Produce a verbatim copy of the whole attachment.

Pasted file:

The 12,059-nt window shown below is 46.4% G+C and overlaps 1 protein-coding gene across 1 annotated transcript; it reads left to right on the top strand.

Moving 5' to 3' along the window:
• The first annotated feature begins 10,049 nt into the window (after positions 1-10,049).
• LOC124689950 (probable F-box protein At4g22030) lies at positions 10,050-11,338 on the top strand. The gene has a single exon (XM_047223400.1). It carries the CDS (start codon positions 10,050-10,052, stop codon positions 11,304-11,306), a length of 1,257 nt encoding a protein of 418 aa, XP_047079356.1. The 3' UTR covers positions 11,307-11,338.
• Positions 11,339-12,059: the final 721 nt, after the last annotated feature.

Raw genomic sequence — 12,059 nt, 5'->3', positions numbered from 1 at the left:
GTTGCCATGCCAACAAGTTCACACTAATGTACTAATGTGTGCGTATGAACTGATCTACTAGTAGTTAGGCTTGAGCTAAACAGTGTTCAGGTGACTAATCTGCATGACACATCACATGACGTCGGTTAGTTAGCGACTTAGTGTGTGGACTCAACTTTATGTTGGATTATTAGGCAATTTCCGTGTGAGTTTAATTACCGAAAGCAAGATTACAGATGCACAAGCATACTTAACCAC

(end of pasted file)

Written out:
The 12,059-nt window shown below is 46.4% G+C and overlaps 1 protein-coding gene across 1 annotated transcript; it reads left to right on the top strand.

Moving 5' to 3' along the window:
• The first annotated feature begins 10,049 nt into the window (after positions 1-10,049).
• LOC124689950 (probable F-box protein At4g22030) lies at positions 10,050-11,338 on the top strand. The gene has a single exon (XM_047223400.1). It carries the CDS (start codon positions 10,050-10,052, stop codon positions 11,304-11,306), a length of 1,257 nt encoding a protein of 418 aa, XP_047079356.1. The 3' UTR covers positions 11,307-11,338.
• Positions 11,339-12,059: the final 721 nt, after the last annotated feature.

Raw genomic sequence — 12,059 nt, 5'->3', positions numbered from 1 at the left:
GTTGCCATGCCAACAAGTTCACACTAATGTACTAATGTGTGCGTATGAACTGATCTACTAGTAGTTAGGCTTGAGCTAAACAGTGTTCAGGTGACTAATCTGCATGACACATCACATGACGTCGGTTAGTTAGCGACTTAGTGTGTGGACTCAACTTTATGTTGGATTATTAGGCAATTTCCGTGTGAGTTTAATTACCGAAAGCAAGATTACAGATGCACAAGCATACTTAACCAC